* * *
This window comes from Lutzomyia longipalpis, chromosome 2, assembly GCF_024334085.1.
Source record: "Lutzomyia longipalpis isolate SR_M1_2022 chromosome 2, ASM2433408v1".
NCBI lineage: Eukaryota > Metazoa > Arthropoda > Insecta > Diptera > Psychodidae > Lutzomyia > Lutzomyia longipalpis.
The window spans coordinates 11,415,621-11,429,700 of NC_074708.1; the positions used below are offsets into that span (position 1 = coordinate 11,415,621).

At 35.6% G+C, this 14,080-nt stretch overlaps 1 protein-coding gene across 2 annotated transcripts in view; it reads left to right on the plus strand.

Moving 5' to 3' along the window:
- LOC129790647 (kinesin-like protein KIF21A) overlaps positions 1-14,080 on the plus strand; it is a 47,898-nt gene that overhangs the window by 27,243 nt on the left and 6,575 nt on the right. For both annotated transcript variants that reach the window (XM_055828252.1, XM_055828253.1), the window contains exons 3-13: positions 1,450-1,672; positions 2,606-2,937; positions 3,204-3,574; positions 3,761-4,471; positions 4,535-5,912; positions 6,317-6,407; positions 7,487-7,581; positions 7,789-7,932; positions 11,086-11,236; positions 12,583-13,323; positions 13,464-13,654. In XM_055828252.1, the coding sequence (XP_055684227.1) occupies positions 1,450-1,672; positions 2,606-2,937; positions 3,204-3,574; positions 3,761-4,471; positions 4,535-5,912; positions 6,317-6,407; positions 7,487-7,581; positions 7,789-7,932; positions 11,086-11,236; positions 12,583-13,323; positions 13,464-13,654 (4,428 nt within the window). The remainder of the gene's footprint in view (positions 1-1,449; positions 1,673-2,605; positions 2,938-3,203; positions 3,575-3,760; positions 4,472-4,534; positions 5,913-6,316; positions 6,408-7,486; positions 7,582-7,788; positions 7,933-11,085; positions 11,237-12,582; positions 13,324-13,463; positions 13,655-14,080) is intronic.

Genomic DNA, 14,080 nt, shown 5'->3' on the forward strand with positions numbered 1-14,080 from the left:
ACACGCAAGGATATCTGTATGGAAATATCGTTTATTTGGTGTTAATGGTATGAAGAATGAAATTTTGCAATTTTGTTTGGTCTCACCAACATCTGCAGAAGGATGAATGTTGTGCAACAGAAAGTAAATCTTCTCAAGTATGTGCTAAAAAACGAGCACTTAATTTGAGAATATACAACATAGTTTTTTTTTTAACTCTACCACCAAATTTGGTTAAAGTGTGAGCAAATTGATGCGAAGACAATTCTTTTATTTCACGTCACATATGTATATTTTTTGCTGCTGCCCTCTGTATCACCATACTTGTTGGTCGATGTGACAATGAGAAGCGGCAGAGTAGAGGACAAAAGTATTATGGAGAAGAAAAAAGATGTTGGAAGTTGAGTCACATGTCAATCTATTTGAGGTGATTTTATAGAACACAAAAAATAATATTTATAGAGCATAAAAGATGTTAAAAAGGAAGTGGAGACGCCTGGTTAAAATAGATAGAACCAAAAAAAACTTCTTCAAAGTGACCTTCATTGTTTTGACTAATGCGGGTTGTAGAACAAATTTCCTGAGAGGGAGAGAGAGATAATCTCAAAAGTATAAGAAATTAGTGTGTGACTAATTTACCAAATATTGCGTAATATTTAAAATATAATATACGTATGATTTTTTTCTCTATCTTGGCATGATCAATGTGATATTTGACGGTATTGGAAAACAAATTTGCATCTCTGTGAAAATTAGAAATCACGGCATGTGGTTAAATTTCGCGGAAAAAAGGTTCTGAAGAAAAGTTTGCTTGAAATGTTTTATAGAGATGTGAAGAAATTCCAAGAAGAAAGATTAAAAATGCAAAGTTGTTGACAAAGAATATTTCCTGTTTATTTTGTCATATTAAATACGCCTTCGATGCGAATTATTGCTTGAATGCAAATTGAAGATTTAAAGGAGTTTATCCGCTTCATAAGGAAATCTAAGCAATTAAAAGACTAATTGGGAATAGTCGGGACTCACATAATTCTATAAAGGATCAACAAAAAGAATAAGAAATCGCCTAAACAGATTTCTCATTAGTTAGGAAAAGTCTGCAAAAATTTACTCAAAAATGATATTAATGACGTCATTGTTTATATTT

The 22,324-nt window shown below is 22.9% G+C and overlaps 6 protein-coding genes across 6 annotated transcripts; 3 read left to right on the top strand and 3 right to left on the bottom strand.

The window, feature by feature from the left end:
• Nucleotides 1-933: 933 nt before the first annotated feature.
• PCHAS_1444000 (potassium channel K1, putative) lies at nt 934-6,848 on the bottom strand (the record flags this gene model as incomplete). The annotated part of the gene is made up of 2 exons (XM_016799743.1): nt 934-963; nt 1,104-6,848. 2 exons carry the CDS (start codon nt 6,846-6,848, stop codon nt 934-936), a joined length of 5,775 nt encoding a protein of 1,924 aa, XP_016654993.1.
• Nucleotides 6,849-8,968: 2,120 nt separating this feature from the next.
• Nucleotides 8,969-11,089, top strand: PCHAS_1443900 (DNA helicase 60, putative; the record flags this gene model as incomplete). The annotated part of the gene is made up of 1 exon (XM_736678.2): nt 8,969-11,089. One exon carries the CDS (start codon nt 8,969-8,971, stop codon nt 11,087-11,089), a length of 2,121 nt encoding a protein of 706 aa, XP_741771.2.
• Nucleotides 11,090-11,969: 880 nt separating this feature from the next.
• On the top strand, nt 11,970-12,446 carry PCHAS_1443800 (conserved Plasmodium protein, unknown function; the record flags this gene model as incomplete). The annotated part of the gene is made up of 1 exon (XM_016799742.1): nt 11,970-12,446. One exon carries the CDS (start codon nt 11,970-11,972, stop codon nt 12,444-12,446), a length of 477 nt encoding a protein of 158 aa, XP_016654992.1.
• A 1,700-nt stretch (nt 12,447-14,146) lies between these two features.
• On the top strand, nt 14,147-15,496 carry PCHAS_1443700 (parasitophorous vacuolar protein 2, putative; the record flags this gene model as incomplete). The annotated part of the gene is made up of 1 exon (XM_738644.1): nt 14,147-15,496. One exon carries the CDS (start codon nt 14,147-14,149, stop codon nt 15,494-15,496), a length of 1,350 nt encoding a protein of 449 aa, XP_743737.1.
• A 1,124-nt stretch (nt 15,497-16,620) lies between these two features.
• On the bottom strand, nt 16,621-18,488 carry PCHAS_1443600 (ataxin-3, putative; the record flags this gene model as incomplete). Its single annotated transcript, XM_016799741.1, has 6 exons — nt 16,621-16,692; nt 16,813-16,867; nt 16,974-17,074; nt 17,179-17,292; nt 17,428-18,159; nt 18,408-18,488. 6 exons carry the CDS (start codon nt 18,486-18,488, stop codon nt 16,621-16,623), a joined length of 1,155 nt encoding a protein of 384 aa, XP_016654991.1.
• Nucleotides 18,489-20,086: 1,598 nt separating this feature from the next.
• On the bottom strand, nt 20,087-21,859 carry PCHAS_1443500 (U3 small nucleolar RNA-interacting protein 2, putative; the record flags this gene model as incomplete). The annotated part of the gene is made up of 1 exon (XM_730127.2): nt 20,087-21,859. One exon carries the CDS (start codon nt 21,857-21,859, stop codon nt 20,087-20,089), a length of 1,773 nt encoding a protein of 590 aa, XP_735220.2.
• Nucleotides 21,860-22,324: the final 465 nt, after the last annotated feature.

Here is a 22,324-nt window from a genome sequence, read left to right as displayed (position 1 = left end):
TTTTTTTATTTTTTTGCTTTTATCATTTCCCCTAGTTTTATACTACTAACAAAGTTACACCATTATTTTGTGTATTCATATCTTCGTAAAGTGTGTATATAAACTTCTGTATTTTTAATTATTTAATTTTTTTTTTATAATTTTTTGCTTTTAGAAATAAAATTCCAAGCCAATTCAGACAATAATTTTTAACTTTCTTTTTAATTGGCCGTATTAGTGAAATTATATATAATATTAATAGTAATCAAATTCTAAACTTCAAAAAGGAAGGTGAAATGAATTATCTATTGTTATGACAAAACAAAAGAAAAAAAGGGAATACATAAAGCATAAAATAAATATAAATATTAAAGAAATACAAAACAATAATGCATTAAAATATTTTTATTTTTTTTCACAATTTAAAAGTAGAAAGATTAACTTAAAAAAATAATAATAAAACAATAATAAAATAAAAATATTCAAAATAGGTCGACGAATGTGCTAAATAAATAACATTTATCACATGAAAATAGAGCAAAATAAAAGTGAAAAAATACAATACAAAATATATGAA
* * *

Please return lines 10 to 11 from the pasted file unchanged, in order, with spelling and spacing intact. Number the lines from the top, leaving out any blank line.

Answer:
The 22,324-nt window shown below is 22.9% G+C and overlaps 6 protein-coding genes across 6 annotated transcripts; 3 read left to right on the top strand and 3 right to left on the bottom strand.

The window, feature by feature from the left end: